Relation of biota to water biochemical parameters

The PCA resulted in 11 principal components, three of which had an eigenvalue above 1 (Online Resource 13). These first three components explained 43.7, 24.3, and 13.6% of variance, respectively. The positive values of PC1 represented an environment rich in PO4 3−, NO3 , Na+, Cl, Mg2+, while PC1 negative values represented an environment rich in NH4 +, F, NO2 , and SO4 2− (Table 2S). The positive values of PC2 represented an environment with a relatively high Mg2+ and Ca2+ concentration, while the negative PC2 values correlated with a high concentration of Na+, Cl, NH4 +, K+, NO3 , PO4 3−, and SO4 2−. The positive values of PC3 represented a relatively high concentration of K+ and PO4 3−, and the negative PC3 values an environment relatively rich in all the other measured ions (Online Resource 12). However, the counts of the studied groups were not related to any PC (p > 0.20). In the case of Tardigrada, PC2 had a significant negative effect but the model validation showed that this was driven by two observations that had a Cook’s distance value above 1. Refitting the model without these observations resulted in no significant relationships.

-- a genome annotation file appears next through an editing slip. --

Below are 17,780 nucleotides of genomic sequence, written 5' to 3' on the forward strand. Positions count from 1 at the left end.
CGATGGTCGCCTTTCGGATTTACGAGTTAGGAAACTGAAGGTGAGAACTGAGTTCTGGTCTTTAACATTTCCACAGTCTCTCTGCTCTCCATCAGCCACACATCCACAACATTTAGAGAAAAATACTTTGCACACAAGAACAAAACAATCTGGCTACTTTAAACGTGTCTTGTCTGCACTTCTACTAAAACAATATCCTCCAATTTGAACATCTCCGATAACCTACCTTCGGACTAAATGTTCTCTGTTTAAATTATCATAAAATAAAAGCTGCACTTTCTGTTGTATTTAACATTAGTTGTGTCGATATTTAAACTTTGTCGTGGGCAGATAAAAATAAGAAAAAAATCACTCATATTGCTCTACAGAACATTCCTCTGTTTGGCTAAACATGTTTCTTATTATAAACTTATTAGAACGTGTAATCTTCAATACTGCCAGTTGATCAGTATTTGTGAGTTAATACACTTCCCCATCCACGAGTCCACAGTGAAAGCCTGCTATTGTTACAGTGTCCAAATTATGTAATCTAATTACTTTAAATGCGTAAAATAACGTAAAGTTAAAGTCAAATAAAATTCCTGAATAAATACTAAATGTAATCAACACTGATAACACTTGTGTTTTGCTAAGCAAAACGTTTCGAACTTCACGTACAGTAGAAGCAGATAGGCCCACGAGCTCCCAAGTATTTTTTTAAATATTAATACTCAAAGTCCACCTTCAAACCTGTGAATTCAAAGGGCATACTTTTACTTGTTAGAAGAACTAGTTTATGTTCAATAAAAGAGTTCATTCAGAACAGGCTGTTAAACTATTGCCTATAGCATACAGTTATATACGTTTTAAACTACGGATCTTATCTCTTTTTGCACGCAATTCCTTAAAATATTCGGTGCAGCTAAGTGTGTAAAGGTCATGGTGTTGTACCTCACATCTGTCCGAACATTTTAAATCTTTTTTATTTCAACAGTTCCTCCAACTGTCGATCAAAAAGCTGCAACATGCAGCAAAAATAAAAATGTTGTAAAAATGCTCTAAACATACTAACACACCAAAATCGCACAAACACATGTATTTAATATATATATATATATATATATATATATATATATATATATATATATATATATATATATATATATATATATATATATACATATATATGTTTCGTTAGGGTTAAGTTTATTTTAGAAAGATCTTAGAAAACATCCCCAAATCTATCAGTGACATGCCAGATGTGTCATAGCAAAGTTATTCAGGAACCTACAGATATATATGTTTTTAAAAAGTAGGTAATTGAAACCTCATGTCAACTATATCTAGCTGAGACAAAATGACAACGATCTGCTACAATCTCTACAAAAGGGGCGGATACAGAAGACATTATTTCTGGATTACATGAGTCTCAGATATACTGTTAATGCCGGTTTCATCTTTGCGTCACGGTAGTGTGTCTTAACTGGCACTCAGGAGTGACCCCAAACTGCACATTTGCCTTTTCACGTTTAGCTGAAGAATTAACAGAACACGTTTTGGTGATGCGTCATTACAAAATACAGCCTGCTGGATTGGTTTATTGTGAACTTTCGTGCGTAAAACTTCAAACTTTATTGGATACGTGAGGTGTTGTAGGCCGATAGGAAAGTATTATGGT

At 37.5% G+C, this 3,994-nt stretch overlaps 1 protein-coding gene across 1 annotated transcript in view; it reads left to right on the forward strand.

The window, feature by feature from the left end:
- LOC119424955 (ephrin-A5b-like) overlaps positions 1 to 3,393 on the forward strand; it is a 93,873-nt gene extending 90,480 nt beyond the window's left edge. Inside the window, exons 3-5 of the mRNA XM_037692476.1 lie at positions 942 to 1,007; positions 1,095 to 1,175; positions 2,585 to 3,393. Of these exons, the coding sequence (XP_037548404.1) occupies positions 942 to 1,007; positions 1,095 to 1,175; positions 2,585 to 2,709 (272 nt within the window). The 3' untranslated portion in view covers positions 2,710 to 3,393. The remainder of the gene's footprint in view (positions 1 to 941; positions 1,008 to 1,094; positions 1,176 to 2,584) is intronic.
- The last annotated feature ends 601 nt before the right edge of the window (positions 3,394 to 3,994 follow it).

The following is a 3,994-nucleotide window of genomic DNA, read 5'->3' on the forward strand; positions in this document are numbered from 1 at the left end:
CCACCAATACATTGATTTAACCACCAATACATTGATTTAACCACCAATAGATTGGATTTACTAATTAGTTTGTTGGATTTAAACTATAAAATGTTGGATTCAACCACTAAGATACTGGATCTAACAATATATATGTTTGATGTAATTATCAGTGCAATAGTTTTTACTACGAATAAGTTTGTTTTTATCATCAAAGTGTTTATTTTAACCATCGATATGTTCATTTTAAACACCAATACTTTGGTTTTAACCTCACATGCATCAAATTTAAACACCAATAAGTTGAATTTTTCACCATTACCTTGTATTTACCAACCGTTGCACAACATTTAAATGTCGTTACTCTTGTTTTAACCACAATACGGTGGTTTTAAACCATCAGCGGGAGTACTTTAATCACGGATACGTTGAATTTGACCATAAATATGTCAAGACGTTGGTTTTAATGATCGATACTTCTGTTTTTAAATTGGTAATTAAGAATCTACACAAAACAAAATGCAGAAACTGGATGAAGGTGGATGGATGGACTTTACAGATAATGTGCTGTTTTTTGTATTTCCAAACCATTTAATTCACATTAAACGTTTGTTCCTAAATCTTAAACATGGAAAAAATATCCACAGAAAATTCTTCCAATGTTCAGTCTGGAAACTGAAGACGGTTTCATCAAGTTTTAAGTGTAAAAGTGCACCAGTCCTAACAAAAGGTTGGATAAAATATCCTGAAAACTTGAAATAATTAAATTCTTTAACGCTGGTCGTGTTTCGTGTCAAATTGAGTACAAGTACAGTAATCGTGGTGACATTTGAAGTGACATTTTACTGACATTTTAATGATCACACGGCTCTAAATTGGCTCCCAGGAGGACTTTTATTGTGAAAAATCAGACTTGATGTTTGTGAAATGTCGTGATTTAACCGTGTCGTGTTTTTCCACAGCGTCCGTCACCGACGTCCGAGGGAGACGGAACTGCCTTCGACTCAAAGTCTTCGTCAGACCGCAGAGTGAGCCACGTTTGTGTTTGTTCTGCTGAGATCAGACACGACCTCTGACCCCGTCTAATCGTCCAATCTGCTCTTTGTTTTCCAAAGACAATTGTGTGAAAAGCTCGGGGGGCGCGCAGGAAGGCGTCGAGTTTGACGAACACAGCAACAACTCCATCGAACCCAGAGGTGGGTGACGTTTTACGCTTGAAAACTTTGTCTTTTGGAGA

Tardigrade and rotifer distribution and densities

The density of invertebrates was higher in cryoconite granules. Greater melt rates and marginally steeper surface slopes result in a frequent or periodic disruption and redistribution of cryoconite holes and their contents (Hodson et al. 2007, 2008). The mud often comes from cryoconite reworked by streaming water after being flushed from cryoconite holes (a typical process during rain events). The difference in the abundances of animals does not reflect a specific habitat preference but may reflect a simple mechanistic removal of animals from the sediment during its erosion. Therefore, the distribution of tardigrades and rotifers on the edge of the GrIS seems to be random. Cryoconite granules are a consortium of archaea, cyanobacteria, heterotrophic bacteria, algae and fungi (Takeuchi et al. 2001a, b, 2010; Langford et al. 2014). In laboratory cultures tardigrades belonging to Hypsibioidea (e.g., genus Pilatobius) feed mainly on algae (e.g., Altiero and Rebecchi 2001; Kosztyła et al. 2016). Thus, those granules may be an abundant and stable source of food for invertebrates. Moreover, cryoconite granules ease the locomotion of animals to a greater extent than mud. Strong relations between a grain size and micro-animal densities were detected for meiofauna in other freshwater ecosystems (Beier and Traunspurger 2003).